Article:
L Wrote: I want to send you this e-mail to tell you, a wonderful experience I am having with my girls.  I have been married for 19 years and we have 2 wonderful girls 6 and 8 and we been watching your show for a while but only in the last month due to your book “Kids and Money” we have involved them in the money matters.

I have to confess, yes we are in debt, and thanks to your “Gail’s tip” found on your website we want to get out of debt in 3 years.  I told the girls there will be a lot of hard work and commitment, and no trips or extras until this happens.  We told them they need to help and pay their dues.  Today we did not have any money in the jar for food, so no money to buy groceries so the girls had a garage sale, (too bad no pictures) they picked the toys did not play with anymore and I picked up clothes and shoes they did not wear anymore and sold it.  The girls made $29.63.  Later that day, my oldest did a list with all the things she thought they needed for lunch for the week and we when to the grocery store and got $29.59 worth that the oldest pay for herself, she was very proud of herself, we are even more proud.  She asked me to send you’re this e-mail and the pictures of to prove it. She has also open he own bank account, she also wanted me to show you that.  Thanks Gail for helping us to put our lives back together, but the most important my kids is learning a bigger lesson thanks to you.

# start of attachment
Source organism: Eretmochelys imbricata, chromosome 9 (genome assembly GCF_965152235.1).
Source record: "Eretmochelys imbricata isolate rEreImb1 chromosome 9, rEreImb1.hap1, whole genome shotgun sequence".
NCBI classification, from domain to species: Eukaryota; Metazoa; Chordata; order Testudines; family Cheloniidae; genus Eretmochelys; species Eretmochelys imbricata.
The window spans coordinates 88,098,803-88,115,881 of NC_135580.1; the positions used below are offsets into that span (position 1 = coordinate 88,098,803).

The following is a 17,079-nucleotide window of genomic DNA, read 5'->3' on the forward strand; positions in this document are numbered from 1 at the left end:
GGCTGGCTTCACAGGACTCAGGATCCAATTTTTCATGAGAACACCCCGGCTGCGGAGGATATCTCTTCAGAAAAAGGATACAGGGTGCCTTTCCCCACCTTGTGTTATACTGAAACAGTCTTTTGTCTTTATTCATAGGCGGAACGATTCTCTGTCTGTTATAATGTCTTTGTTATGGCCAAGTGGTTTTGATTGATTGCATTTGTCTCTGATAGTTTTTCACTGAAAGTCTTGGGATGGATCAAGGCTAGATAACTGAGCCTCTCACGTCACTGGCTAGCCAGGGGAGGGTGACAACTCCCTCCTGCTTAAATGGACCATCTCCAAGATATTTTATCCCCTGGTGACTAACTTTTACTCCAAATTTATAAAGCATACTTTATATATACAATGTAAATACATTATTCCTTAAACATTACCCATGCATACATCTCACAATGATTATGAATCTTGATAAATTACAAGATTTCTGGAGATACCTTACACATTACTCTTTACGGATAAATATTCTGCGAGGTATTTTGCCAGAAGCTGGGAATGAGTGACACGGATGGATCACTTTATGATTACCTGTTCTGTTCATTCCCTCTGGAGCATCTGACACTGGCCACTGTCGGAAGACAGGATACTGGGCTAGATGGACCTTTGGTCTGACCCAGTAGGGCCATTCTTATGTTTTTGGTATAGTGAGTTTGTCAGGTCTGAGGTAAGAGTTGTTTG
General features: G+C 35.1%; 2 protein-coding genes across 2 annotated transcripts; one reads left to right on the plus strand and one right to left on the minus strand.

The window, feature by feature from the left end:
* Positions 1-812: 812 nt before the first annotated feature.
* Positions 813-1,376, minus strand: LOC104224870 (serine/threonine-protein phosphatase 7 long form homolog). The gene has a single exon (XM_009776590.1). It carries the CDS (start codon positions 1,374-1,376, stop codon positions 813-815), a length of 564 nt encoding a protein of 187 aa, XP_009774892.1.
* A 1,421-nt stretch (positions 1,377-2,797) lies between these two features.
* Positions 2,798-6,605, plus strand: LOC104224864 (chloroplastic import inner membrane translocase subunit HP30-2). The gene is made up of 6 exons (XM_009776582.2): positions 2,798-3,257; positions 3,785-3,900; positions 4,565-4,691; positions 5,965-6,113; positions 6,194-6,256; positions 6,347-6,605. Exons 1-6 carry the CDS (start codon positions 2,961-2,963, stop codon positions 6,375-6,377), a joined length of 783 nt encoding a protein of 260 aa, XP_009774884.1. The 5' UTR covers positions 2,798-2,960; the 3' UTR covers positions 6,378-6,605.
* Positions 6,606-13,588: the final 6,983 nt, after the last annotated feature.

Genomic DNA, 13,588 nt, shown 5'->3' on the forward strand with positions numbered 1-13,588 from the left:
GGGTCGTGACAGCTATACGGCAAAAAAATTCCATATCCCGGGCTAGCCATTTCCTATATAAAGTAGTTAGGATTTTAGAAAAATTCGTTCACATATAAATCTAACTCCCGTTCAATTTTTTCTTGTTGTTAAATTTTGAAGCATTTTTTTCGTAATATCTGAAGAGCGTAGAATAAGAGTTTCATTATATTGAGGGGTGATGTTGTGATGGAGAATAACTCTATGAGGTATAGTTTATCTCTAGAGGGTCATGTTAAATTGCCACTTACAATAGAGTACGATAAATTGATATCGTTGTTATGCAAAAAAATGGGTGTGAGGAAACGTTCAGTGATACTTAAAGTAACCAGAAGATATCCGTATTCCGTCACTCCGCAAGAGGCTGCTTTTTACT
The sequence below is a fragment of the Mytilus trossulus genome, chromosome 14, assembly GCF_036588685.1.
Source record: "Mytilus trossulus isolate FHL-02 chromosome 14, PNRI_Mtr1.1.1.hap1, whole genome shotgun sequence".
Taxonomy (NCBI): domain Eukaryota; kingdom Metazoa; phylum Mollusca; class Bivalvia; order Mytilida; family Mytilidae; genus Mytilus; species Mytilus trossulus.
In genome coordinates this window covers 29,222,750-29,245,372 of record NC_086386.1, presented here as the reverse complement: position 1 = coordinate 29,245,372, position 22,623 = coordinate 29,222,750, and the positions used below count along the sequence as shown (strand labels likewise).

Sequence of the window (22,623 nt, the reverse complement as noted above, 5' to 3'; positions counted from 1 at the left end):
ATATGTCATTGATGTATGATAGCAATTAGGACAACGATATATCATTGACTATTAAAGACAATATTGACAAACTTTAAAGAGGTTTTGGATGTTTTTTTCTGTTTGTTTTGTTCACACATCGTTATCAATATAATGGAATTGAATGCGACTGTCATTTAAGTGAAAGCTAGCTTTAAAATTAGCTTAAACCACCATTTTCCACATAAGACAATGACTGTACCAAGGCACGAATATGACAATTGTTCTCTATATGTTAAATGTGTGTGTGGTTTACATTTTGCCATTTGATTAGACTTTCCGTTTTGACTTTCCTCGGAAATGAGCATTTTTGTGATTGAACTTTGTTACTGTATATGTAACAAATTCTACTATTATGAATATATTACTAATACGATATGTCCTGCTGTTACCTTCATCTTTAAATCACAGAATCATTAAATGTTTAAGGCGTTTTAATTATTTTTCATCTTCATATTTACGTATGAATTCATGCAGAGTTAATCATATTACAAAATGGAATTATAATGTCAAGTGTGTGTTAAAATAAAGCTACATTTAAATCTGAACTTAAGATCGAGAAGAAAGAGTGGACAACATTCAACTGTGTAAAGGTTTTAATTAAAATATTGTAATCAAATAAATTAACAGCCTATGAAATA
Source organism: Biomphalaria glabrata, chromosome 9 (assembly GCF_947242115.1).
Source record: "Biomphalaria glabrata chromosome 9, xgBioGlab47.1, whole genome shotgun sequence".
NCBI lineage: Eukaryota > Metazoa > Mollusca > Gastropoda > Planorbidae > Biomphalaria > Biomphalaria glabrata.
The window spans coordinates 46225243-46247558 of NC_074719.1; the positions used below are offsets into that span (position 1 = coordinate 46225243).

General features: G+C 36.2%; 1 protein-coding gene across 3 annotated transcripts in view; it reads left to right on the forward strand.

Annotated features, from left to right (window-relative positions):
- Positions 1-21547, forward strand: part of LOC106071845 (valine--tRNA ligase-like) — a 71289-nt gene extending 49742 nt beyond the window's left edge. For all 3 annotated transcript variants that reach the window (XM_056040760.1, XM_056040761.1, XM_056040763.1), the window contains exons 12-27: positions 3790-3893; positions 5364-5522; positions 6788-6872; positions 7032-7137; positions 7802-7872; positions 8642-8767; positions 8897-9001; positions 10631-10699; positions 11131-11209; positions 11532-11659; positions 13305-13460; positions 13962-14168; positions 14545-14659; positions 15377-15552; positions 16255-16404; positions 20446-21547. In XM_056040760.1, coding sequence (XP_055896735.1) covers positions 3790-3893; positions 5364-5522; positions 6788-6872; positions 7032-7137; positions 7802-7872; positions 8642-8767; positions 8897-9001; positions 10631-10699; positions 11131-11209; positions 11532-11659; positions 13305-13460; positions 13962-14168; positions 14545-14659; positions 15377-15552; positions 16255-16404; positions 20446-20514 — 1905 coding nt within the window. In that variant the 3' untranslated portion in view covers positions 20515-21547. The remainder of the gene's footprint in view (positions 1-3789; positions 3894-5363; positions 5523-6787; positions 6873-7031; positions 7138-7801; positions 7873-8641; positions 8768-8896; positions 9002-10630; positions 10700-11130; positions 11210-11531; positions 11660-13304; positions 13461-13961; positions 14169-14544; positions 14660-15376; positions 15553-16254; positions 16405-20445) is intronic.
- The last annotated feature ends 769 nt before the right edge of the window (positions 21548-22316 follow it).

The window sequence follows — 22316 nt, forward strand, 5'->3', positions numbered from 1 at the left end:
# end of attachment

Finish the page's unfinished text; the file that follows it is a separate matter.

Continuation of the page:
Gail Says:  Tell your daughters I send them the biggest hugs ever. Congrats to you all for recognizing how important it is to share your journey back to financial health. Remember to always reassure your girls that you will do whatever you must to take care of them so your 6 and 8 year olds aren’t worrying about money.

M wrote: When do you know it is time to leave a job? Do you think you should keep a job because you have debt (less than 10K) even though it makes you miserable, physically gives you headaches, everyone in the building is on edge as they are laying off and firing almost weekly. We were told that we will all be replaced as soon as they find full time replacements for us (most of us are moms working 24-30 hours). We work hard. (Therapist and assistants) I loved my job and thought only 2 months ago that I would be there until I left the field. (Therapy is a time limited career boy I wish I knew that in college 22 years of lifting people is starting to hurt me) My coworkers are like sisters to me but the overall environment is so unhappy. I have been following you for years and have been working on balance in my life. Christmas is coming and I was trying to hold out but now I dont think I can. I had bought plane tickets to take my kids away next summer as a holiday gift. I would still have 8 months to save for the hotel. The tickets are Paid in full (thanks to you). I have been carrying around my letter for days to hand in but have not had the guts. Any advice?